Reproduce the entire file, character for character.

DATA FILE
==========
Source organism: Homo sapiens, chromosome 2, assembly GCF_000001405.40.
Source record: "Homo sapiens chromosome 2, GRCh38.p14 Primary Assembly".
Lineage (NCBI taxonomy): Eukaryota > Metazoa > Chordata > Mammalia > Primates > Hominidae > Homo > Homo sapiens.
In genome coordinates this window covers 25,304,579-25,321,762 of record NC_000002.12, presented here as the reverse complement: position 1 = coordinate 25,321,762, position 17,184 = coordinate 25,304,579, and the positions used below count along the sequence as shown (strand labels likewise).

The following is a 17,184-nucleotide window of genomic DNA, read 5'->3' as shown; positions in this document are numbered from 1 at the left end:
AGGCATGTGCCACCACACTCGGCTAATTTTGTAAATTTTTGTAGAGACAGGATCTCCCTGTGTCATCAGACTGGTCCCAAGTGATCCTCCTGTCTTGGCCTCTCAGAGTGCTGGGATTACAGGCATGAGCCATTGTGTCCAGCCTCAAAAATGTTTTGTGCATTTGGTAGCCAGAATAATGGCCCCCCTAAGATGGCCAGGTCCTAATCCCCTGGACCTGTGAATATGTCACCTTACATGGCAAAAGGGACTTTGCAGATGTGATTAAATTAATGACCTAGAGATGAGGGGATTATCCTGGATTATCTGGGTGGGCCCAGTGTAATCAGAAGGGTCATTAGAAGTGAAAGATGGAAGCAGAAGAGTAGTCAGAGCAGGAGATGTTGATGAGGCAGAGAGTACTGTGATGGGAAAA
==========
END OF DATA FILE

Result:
Source organism: Homo sapiens, chromosome 2, assembly GCF_000001405.40.
Source record: "Homo sapiens chromosome 2, GRCh38.p14 Primary Assembly".
Lineage (NCBI taxonomy): Eukaryota > Metazoa > Chordata > Mammalia > Primates > Hominidae > Homo > Homo sapiens.
In genome coordinates this window covers 25,304,579-25,321,762 of record NC_000002.12, presented here as the reverse complement: position 1 = coordinate 25,321,762, position 17,184 = coordinate 25,304,579, and the positions used below count along the sequence as shown (strand labels likewise).

The following is a 17,184-nucleotide window of genomic DNA, read 5'->3' as shown; positions in this document are numbered from 1 at the left end:
AGGCATGTGCCACCACACTCGGCTAATTTTGTAAATTTTTGTAGAGACAGGATCTCCCTGTGTCATCAGACTGGTCCCAAGTGATCCTCCTGTCTTGGCCTCTCAGAGTGCTGGGATTACAGGCATGAGCCATTGTGTCCAGCCTCAAAAATGTTTTGTGCATTTGGTAGCCAGAATAATGGCCCCCCTAAGATGGCCAGGTCCTAATCCCCTGGACCTGTGAATATGTCACCTTACATGGCAAAAGGGACTTTGCAGATGTGATTAAATTAATGACCTAGAGATGAGGGGATTATCCTGGATTATCTGGGTGGGCCCAGTGTAATCAGAAGGGTCATTAGAAGTGAAAGATGGAAGCAGAAGAGTAGTCAGAGCAGGAGATGTTGATGAGGCAGAGAGTACTGTGATGGGAAAA